Additionally, it refers to the collective principles and the rites of a group linking them to the supernatural (Carens, 2000, p. 89). On the other hand, religious fundamentalism refers to a group of crusade that developed as a result of the aggressive evangelical crusade who come from the United States during the 19th and 20th century in disagreement to Protestant Free-thinking and Secularism demanding on the inerrancy of Scripture (Hesse, 2000, p. 45).
The movement adhered to the theology movement during that time (Goldberg, 1994). Thus, it can be described as a crusade that revisited what they believed to be the defining philosophies of religion (Grillo, 1998, p. 67). It has developed to signify any spiritual or sacred enclave that purposely resisted an association with the bigger religious sect in which it emanated from on the basis that, the main values upon which the bigger sacred groups were founded have turned out to be corrupt or evacuated (Hastings, 1997, p. 32).
This essay presents how the sociologists sought to explain the rise of religious fundamentalisms. It first looks at multiculturalism, value pluralism, Huntington views on civilization, Appadurai views on fear of small numbers, Gray’s views on al-Qaeda and the western and Islam view on sexuality and gender.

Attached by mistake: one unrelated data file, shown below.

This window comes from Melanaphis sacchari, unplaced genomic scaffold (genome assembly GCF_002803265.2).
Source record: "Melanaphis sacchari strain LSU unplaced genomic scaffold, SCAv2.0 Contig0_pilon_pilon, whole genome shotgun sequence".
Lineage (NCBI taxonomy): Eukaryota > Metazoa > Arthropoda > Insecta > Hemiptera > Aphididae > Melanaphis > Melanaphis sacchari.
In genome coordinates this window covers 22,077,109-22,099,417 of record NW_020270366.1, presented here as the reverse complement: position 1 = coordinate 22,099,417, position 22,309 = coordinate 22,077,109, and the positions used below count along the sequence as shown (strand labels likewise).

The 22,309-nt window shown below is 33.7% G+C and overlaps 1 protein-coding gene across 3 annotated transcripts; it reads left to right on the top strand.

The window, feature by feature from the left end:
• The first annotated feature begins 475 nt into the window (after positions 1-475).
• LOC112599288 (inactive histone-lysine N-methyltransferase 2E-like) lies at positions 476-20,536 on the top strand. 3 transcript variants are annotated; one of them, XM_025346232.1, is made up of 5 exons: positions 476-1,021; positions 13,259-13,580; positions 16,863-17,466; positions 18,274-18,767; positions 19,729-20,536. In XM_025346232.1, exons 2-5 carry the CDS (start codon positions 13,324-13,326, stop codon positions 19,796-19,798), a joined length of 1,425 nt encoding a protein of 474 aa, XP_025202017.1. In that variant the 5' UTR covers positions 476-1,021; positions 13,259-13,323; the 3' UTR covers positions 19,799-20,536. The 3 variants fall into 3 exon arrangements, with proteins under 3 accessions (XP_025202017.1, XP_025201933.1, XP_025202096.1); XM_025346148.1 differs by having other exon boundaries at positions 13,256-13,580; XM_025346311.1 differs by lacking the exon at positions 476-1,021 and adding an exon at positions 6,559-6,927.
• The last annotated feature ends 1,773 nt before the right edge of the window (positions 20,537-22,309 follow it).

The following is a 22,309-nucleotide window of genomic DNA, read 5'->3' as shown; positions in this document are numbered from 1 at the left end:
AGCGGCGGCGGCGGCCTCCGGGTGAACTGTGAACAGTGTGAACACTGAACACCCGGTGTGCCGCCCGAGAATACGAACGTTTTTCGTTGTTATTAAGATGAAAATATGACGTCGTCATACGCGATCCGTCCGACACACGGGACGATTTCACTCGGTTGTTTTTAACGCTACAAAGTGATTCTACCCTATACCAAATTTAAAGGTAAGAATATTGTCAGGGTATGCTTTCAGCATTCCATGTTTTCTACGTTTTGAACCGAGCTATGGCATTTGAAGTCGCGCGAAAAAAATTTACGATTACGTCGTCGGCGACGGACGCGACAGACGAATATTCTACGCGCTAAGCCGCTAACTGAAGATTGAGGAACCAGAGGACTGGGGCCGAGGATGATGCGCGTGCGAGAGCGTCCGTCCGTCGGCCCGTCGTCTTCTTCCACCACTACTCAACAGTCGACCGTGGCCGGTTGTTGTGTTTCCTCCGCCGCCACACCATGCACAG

Multiculturalism refers to a society with several cultures (Hesse, 2000, p. 56). In descriptive terms, it refers to a society with multiple cultures, and in normative terms, it refers to beliefs or procedures that encourage this assortment or its institutionalization (Bennett, 1998, p. 67). Barry (2001, p.78) argues that multiculturalism is a community, which is at comfort with the abundant twisted life and the wish between people to state their own uniqueness in the way that they believe fits. These ideologies vary from state to another state because of individual diversity. Proponents of multiculturalism question the idea of maintenance of